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Tension - Conservative/Nonconservative?

  1. Nov 20, 2011 #1
    My lecturer defined that tension can be both conservative and non conservative. I'm not sure exactly when the non-conservative part comes in. Hope somebody can help.

    From my understanding:

    Conservative forces do not alter the Mechanical energy of the system
    Work done around a closed loop by a conservative force is zero
    Work done by a conservative force is independent of path taken (i.e. only the final and initial coordinates of the displacement are needed)

    So, I can define tension as being conservative in the example of a hockey puck swinging in a constant velocity in a circular loop, tied to the centre by a string. There is a tension force acting at all times that is effectively the radial force, but the hockey puck's KE does not change, hence its EMech does not change. (I zeroed PE).

    But when is a tension force non-conservative? I.E it fails to satisfy any of the listed conditions above.
  2. jcsd
  3. Nov 20, 2011 #2
    kk now even the tension on the hockey puck which you just mentioned did not do any work hence it cannot even be called a conservative force, because it did not even do any work at any moment during the reaction(i mean during the experiment). Now well, most times tensions are not conservative like most tensions are not. However, there is a good example of a tension which may be conservative. Tension arising from very elastic strings. Such tensions are conservative. One way to know if a force is conservative is its ability to store energy and give back that same amount of energy. Conservative forces store and give back the same energy non conservative store but only release some. How does a spring store energy. Slide a block of mass against a spring. After some time the block comes to rest isnt it?Where did its initial kinetic energy got to. It went into the field associated with the spring force which may be a tension force in some cases. Later after the block moves up back again with almost the same velocity it started with. Hence the spring released back the energy stored into it. Now notice i sed almost becos not spring is perfectly elastic and some energy is not retrieved.The irretrievable energy are used to raise the entropy of the system. This rise in entropy is necessary lest the reaction,(the storing or d compressing of the spring ) cannot even occur in the first place. A more understanding on the nature of conservative fields would require your knowledge of Calculus 3 and eventually some thermodynamics to make you a pro.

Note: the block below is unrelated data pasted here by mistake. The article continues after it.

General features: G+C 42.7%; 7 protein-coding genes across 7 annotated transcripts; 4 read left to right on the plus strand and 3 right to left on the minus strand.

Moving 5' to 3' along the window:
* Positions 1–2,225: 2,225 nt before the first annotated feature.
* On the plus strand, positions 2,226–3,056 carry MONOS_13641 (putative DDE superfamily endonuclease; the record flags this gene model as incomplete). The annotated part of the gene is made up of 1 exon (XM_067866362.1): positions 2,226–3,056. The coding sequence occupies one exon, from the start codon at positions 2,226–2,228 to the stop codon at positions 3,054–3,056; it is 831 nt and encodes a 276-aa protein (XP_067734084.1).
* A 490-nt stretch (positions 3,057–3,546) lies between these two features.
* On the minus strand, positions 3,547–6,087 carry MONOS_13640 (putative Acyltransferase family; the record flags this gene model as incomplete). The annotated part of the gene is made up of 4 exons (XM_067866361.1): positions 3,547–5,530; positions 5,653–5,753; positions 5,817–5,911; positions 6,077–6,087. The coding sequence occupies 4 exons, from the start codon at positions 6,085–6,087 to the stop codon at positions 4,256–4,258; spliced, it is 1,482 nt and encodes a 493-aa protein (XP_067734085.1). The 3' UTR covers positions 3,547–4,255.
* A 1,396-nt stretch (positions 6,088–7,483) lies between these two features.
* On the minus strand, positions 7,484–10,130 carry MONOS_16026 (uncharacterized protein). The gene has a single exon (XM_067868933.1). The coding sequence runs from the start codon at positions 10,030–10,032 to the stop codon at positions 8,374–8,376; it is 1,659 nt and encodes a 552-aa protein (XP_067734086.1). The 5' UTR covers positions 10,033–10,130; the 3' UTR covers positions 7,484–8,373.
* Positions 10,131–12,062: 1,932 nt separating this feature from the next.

4. Nov 21, 2011 #3


    Staff: Mentor

    In keeping with CHUKKY's explanation, it is not really tension which is conservative or nonconservative, it is the material providing the tension which is elastic or inelastic. If it is elastic then any energy that you put in you can get out, and if it is inelastic then energy you put in will be permanently lost due to inelastic deformation. So, the hockey puck on a rope made of rubber is "conservative" and the hockey puck on a rope made of silly putty is "non-conservative".
  5. Nov 21, 2011 #4
    An easy way to check if a force is conservative or not is to check for a time term in the equations of motion. Generally speaking if there is no time dependent term, then the force or motion is conservative. If you do see a time term, then usually it is non-conservative.

    This is just a rule of thumb, so don't use it exclusively.
  6. Nov 21, 2011 #5


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    A conservative-force has an associated potential energy function [scalar field].
    (Don't confuse a constraint-force with a conservative-force.)
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